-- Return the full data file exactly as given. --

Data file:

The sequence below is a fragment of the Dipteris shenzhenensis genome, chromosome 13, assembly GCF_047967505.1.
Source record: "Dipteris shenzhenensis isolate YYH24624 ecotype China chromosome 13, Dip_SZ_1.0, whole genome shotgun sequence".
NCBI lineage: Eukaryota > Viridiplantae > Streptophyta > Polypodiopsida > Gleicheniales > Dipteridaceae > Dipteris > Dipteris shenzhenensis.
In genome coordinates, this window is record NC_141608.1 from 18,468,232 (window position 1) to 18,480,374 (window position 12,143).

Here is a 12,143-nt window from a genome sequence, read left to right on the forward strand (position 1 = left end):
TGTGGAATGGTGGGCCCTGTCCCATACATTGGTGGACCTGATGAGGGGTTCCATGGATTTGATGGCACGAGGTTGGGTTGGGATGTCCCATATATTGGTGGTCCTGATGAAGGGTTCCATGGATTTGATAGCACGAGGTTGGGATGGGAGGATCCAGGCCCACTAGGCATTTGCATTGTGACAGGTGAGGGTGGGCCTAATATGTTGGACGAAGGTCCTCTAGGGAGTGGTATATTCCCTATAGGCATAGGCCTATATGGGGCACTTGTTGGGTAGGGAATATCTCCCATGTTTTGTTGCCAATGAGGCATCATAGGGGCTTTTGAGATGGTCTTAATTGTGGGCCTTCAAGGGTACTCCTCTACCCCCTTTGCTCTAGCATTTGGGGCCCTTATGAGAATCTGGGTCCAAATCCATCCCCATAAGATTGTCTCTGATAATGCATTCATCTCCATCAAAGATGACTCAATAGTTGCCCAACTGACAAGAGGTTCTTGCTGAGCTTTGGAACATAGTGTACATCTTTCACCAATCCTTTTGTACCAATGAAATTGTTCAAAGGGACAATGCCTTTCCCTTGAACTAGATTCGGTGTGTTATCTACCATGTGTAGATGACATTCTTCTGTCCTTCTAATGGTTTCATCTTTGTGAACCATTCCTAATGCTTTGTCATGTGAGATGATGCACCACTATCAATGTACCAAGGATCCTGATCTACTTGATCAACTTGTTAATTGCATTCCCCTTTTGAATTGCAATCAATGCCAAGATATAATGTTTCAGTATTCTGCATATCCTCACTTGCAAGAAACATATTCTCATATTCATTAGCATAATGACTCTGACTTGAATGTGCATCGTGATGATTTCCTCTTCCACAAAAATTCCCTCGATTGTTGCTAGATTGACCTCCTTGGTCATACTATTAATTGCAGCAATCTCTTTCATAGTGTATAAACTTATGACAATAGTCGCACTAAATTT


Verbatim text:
The sequence below is a fragment of the Dipteris shenzhenensis genome, chromosome 13, assembly GCF_047967505.1.
Source record: "Dipteris shenzhenensis isolate YYH24624 ecotype China chromosome 13, Dip_SZ_1.0, whole genome shotgun sequence".
NCBI lineage: Eukaryota > Viridiplantae > Streptophyta > Polypodiopsida > Gleicheniales > Dipteridaceae > Dipteris > Dipteris shenzhenensis.
In genome coordinates, this window is record NC_141608.1 from 18,468,232 (window position 1) to 18,480,374 (window position 12,143).

Here is a 12,143-nt window from a genome sequence, read left to right on the forward strand (position 1 = left end):
TGTGGAATGGTGGGCCCTGTCCCATACATTGGTGGACCTGATGAGGGGTTCCATGGATTTGATGGCACGAGGTTGGGTTGGGATGTCCCATATATTGGTGGTCCTGATGAAGGGTTCCATGGATTTGATAGCACGAGGTTGGGATGGGAGGATCCAGGCCCACTAGGCATTTGCATTGTGACAGGTGAGGGTGGGCCTAATATGTTGGACGAAGGTCCTCTAGGGAGTGGTATATTCCCTATAGGCATAGGCCTATATGGGGCACTTGTTGGGTAGGGAATATCTCCCATGTTTTGTTGCCAATGAGGCATCATAGGGGCTTTTGAGATGGTCTTAATTGTGGGCCTTCAAGGGTACTCCTCTACCCCCTTTGCTCTAGCATTTGGGGCCCTTATGAGAATCTGGGTCCAAATCCATCCCCATAAGATTGTCTCTGATAATGCATTCATCTCCATCAAAGATGACTCAATAGTTGCCCAACTGACAAGAGGTTCTTGCTGAGCTTTGGAACATAGTGTACATCTTTCACCAATCCTTTTGTACCAATGAAATTGTTCAAAGGGACAATGCCTTTCCCTTGAACTAGATTCGGTGTGTTATCTACCATGTGTAGATGACATTCTTCTGTCCTTCTAATGGTTTCATCTTTGTGAACCATTCCTAATGCTTTGTCATGTGAGATGATGCACCACTATCAATGTACCAAGGATCCTGATCTACTTGATCAACTTGTTAATTGCATTCCCCTTTTGAATTGCAATCAATGCCAAGATATAATGTTTCAGTATTCTGCATATCCTCACTTGCAAGAAACATATTCTCATATTCATTAGCATAATGACTCTGACTTGAATGTGCATCGTGATGATTTCCTCTTCCACAAAAATTCCCTCGATTGTTGCTAGATTGACCTCCTTGGTCATACTATTAATTGCAGCAATCTCTTTCATAGTGTATAAACTTATGACAATAGTCGCACTAAATTT